Recruit the right sample of participants. This is usually done by looking at your target customer base, then scaling it down so it’s small enough for the test. The most important part is to get a representative spread, but also focus only on people who really are in your target demographic.

Find a good venue. This will depend on how many people you are planning to engage. It also needs to accommodate the logistical needs of the test. We have a network of tried and tested venues we’ve used over the years, in multiple markets. 

Make sure you’re working with a trained team. Your team needs to be trained to ask the questions, monitor responses, and ask any required follow-up questions. They’ll need to know how to do this in a way that avoids bias and doesn’t steer the participant in a certain direction.

Design the survey well. Here are some tips:

  • Include an introduction to the survey. This can be written or verbally delivered, but it should clearly explain how everything works, address any confusion, and explain the reasons behind the survey.
  • Start with some screening questions. These are usually based around things like age and profession, and the goal is to disqualify candidates who don’t fit into your target demographic or who simply aren’t a good fit. Screening can also be done in advance if you are pre-recruiting for the central location test.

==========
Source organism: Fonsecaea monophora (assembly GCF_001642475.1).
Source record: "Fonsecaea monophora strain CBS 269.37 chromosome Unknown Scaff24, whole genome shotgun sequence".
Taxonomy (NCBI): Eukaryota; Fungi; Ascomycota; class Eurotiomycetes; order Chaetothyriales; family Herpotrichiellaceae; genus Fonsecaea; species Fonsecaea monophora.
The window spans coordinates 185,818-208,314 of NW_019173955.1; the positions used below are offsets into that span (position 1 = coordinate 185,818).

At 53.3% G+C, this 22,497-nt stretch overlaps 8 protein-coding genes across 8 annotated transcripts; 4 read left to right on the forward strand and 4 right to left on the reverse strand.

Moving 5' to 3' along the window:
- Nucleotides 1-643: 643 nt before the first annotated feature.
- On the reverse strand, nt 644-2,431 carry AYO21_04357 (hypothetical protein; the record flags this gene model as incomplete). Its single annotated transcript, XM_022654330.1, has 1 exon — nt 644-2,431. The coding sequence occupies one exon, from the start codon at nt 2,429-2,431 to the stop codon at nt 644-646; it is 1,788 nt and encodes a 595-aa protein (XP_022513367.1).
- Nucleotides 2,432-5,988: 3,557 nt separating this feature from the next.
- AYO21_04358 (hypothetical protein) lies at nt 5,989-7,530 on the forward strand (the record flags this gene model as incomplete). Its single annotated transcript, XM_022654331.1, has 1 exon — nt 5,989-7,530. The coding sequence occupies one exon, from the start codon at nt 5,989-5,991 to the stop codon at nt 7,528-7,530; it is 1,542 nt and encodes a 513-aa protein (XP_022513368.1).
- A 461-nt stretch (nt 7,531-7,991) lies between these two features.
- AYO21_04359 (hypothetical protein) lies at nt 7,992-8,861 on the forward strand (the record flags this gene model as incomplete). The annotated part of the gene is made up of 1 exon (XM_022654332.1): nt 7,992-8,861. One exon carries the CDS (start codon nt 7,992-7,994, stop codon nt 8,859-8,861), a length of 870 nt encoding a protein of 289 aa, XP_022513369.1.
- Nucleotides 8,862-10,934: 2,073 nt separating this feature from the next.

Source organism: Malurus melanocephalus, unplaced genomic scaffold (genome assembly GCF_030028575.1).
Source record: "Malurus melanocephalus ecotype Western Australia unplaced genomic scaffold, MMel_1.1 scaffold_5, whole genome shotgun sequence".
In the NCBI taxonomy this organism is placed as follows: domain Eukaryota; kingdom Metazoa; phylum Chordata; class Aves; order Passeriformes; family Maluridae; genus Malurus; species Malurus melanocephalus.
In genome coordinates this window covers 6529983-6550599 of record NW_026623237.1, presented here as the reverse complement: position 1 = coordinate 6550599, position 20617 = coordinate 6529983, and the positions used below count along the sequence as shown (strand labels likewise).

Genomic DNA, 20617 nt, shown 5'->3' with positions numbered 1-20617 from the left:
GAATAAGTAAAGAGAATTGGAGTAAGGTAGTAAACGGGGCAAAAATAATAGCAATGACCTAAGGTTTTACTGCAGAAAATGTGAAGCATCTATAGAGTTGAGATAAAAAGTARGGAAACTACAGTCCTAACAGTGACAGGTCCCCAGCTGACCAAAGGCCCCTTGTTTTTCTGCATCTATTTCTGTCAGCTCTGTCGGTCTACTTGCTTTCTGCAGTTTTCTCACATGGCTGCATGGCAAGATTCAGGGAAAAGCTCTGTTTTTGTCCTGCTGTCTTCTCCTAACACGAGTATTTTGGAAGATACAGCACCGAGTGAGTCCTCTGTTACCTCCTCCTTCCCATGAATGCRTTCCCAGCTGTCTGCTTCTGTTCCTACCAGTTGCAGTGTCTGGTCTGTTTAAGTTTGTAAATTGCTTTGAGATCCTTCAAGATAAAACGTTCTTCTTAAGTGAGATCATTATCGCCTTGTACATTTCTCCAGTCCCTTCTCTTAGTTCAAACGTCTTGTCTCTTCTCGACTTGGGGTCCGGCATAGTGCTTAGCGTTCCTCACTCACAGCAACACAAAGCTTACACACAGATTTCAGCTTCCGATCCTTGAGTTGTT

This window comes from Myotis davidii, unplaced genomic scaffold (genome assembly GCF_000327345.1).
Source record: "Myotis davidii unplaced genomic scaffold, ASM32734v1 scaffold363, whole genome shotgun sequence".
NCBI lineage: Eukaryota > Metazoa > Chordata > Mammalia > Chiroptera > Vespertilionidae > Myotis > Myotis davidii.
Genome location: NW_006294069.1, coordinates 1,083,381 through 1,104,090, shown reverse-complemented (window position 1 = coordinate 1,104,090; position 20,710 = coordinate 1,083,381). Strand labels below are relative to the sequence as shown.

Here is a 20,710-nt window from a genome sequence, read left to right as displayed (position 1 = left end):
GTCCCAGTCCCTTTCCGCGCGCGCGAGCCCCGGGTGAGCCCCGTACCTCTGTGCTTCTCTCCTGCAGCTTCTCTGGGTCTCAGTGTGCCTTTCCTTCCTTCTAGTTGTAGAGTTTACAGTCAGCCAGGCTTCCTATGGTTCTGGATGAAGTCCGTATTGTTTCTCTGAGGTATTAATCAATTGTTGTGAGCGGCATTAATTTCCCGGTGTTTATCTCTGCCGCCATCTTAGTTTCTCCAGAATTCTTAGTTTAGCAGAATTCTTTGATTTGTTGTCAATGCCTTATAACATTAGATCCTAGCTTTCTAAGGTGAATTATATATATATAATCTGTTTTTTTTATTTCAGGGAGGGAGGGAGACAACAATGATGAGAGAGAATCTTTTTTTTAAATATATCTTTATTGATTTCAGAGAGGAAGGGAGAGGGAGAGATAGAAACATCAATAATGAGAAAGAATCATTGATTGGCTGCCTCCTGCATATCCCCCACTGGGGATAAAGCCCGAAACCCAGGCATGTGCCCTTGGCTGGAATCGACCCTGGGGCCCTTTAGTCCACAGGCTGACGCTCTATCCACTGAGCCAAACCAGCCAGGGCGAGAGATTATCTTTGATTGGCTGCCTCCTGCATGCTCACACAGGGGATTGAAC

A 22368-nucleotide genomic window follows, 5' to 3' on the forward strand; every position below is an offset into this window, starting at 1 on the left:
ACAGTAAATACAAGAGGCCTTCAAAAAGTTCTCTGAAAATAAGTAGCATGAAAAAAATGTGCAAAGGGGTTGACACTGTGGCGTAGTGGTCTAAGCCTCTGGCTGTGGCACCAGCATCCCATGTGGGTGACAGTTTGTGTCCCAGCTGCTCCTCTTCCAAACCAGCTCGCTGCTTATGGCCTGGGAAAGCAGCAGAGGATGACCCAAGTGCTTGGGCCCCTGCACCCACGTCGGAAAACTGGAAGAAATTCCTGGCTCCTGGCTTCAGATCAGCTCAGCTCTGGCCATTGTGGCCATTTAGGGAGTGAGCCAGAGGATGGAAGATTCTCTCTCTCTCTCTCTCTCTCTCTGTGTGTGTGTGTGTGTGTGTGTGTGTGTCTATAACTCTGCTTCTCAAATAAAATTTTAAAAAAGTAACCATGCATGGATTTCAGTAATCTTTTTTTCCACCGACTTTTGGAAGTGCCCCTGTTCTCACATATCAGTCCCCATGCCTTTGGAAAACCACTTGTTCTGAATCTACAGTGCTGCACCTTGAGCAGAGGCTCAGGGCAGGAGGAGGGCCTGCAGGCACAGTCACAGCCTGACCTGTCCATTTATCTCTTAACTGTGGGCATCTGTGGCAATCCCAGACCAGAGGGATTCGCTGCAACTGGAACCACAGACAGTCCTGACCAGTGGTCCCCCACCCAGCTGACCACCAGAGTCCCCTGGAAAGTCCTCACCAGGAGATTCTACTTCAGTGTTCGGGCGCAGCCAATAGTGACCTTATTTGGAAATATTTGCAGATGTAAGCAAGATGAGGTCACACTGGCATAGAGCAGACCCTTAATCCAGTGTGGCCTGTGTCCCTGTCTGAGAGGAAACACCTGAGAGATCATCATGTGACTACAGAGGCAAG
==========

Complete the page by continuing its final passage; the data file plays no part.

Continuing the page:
• Make sure the questions follow logically and intuitively. Group similar questions together, and try not to mislead or confuse your participants.

Analyze and take action. Once the central location test is complete, it’s time to analyze the results and implement your findings. This is perhaps the most important part — if you do this incorrectly you risk wasting the investment in the entire process. Make sure the results are clearly presented and any key insights are highlighted so that they can be understood by your stakeholders. This way you’ll be able to use the findings to convince others in your company and drive real action.

Challenges and How to Avoid Them

If your central location test is properly planned, uses trained staff, and is professionally designed, it should run smoothly. However, here are some challenges to look out for.

  • Interviewer cheating. Sometimes interviewers can deliberately provoke biases or push participants towards certain answers. This can be avoided by working with a trusted partner and reliable staff.
  • For certain types of central location tests — for instance where you’re recruiting people from a mall and then bringing them to a central location testing facility, you can face problems in , recruiting if there are fewer shoppers than usual. For this reason, it’s best to organize tests and recruit participants in advance.
  • Biased responses to interviewers. Sometimes, participants might have a very positive psychological response to their interviewer. Maybe they like their personality or their looks. In these cases, they can give answers that might be different from what they really believe. This is one more reason why it’s so important to carefully train your interviewers.

Central location testing is a great way to get feedback on your products in a face-to-face environment with a reduced risk of bias. It allows for more interaction between interviewers and participants delivering for much more accurate and nuanced responses.

At Kadence, it’s our job to ensure you create and conduct the most effective market research projects possible — including central location tests and surveys. To find out more about how we can help, reach out to us and request a proposal.